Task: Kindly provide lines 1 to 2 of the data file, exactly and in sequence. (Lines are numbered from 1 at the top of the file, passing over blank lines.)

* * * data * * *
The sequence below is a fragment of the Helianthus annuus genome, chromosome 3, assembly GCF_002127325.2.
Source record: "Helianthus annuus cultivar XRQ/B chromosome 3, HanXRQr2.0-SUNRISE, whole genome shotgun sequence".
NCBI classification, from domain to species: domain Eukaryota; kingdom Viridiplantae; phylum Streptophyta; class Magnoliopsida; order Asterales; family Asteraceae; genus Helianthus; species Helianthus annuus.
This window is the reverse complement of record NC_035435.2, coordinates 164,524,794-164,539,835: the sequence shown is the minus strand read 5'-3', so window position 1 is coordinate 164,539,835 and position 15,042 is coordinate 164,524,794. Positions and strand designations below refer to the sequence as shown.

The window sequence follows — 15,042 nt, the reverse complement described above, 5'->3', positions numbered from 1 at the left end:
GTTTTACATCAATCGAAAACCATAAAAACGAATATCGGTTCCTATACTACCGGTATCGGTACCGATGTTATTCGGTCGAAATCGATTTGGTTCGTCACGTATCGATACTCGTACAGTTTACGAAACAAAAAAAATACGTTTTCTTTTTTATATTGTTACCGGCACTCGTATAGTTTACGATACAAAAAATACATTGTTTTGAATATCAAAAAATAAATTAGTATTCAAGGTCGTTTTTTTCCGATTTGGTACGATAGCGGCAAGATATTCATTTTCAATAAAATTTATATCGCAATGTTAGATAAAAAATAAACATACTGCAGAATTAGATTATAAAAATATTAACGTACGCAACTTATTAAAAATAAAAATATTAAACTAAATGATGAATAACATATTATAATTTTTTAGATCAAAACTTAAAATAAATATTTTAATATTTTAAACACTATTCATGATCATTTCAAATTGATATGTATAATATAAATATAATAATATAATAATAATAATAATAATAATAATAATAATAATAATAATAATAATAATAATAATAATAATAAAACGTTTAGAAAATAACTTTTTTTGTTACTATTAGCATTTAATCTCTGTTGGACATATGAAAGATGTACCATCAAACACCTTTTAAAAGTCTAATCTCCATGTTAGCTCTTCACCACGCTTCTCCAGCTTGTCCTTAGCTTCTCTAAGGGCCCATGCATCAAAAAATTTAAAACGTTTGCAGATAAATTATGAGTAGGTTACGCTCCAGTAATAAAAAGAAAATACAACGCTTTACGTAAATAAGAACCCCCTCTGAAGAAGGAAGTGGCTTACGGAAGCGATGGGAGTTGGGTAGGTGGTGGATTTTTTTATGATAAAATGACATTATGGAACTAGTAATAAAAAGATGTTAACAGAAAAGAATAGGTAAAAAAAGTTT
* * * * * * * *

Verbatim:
The sequence below is a fragment of the Helianthus annuus genome, chromosome 3, assembly GCF_002127325.2.
Source record: "Helianthus annuus cultivar XRQ/B chromosome 3, HanXRQr2.0-SUNRISE, whole genome shotgun sequence".